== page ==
Humanist Discussion Group, Vol. 17, No. 637.
Centre for Computing in the Humanities, King's College London
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Date: Thu, 12 Feb 2004 08:07:02 +0000
From: "Amsler, Robert" <Robert.Amsler@hq.doe.gov>
Subject: RE: 17.620 science, technology and modern culture
I believe the major difference between Veblen's view and our current reality
is that he saw machines, which we would have to qualify as "mechanical
machines", as the dominant force driving change. For his time this was true
enough, but he could not have forseen the way in which "mechanical machines"
would fundamentally change the character of other disciplines such
chemistry, biology and medicine.
Given access to mechanical machinery, chemistry began discovering new
substances and new manufacturing processes. Electrical components usable for
generating and receiving radio waves were a product of chemistry. The
silicon chip a product of chemistry and manufacturing machines built to
tolerances never before imagined. Both of these developments, the
"communication machine" and the "information machine" were beyond Veblen's
perspective since they didn't alter the economics of labor, they extended
the sensory reach of the human mind. While negative effects of communication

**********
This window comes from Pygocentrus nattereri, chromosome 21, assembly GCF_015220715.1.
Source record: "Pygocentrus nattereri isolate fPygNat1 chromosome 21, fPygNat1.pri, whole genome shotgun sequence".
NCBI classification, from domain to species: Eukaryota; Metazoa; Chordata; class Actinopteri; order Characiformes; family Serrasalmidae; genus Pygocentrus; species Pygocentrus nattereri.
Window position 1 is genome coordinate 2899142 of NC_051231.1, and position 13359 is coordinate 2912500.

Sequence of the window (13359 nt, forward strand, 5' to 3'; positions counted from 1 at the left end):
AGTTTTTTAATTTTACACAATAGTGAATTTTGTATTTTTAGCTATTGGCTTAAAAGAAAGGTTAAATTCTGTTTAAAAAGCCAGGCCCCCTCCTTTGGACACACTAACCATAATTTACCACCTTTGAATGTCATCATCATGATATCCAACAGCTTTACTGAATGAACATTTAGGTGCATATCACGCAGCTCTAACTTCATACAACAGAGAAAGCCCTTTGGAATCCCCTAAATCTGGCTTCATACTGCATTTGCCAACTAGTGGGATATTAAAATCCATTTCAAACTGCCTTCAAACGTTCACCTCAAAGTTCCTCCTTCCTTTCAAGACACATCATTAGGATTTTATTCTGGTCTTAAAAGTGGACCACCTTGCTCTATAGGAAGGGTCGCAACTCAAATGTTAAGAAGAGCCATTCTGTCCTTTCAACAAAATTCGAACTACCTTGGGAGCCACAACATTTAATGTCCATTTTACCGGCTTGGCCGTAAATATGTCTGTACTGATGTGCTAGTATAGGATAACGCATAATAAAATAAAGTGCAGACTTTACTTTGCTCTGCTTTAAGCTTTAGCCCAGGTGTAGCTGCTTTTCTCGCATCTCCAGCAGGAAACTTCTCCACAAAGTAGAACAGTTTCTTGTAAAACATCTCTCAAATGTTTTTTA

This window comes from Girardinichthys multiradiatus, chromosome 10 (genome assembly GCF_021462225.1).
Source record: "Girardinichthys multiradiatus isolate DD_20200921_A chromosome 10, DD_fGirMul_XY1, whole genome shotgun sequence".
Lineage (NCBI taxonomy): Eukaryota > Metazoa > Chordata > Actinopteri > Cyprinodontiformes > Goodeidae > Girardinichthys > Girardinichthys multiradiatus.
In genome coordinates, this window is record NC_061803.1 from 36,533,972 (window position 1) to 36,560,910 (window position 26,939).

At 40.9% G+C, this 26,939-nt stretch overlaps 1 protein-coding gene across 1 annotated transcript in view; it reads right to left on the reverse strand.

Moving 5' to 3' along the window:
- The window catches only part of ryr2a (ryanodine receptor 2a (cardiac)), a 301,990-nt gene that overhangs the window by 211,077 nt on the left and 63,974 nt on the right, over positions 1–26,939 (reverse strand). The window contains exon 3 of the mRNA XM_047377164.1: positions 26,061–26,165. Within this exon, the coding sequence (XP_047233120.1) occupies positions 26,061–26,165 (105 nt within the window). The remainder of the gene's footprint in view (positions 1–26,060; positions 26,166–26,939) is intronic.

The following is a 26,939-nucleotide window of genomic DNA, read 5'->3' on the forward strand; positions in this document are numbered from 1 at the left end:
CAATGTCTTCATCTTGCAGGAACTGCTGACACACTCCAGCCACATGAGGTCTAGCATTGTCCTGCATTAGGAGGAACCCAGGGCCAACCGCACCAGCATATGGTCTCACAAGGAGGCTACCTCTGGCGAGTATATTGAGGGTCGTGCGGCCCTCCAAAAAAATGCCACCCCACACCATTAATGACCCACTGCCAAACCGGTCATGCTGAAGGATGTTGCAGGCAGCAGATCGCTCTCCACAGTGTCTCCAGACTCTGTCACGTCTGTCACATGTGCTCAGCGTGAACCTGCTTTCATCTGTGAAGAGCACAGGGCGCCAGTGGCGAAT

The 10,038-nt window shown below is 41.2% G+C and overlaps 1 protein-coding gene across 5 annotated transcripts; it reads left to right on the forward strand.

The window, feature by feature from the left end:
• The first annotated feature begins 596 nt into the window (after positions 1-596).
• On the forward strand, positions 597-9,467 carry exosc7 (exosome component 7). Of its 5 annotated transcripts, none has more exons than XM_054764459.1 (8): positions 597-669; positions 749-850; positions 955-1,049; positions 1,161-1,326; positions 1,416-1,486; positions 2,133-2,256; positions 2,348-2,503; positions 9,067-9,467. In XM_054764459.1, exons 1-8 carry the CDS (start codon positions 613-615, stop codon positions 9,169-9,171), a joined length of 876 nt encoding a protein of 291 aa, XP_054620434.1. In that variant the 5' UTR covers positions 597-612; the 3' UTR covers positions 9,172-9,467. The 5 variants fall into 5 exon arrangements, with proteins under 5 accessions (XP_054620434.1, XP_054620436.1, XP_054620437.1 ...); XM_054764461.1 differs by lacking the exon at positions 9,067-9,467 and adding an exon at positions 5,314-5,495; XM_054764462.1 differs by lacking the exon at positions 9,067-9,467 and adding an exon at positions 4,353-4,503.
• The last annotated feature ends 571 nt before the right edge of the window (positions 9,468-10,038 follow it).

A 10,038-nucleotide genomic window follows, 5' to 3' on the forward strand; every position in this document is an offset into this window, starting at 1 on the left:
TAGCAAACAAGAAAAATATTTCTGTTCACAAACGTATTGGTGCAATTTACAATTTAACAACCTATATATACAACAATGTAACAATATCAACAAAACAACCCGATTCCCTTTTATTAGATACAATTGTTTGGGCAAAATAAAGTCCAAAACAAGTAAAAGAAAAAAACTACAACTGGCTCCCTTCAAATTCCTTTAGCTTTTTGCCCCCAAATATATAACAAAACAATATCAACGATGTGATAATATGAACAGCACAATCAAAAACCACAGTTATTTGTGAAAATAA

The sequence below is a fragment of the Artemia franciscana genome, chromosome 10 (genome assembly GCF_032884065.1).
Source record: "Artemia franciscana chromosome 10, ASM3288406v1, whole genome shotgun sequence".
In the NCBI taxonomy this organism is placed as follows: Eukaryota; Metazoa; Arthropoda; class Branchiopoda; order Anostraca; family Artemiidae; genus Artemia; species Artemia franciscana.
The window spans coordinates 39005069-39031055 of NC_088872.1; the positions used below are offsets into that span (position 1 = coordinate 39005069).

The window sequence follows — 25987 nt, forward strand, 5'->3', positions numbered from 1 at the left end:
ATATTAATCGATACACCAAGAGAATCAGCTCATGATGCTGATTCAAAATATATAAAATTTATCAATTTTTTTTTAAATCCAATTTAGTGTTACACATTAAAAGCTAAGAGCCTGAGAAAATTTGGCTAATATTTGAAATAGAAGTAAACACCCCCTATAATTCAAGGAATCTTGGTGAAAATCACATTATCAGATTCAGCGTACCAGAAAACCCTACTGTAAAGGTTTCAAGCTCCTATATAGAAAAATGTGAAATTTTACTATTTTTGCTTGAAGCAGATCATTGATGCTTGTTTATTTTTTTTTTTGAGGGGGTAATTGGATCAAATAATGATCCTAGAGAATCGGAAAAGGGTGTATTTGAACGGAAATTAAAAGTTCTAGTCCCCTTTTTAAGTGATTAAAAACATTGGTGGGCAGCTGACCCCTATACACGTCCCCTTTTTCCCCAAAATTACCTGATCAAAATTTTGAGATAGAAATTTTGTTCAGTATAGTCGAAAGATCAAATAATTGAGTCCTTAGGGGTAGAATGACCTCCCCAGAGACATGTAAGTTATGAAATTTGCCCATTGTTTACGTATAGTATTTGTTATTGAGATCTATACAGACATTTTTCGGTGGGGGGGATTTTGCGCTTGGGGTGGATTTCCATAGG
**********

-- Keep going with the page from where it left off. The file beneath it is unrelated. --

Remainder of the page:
and information processing do exist, it is harder to argue that things would
be far better without their changes to our lives.
We could perhaps argue that "information machines" are beginning to displace
human mental work, but if anything this displacement seems to replace
drudgery with more creative work. The typing pool, a room filled with slaves
to the mechanical machine typewriter, have been displaced by individuals
working with their own word processors in a far less structured environment.
Human workers enslaved by the Henry Ford assembly line are now displaced by
true robots doing the same work.
I guess one could argue more successfully that "information machines" have
started a disturbing dehumanization of society itself (whereas mechanical
machines only dehumanized the workers in factories). By displacing
person-to-person interactions by automated phone answering systems,
displacing bank tellers by ATMs, etc. we have contributed to less human
contact in our daily lives.
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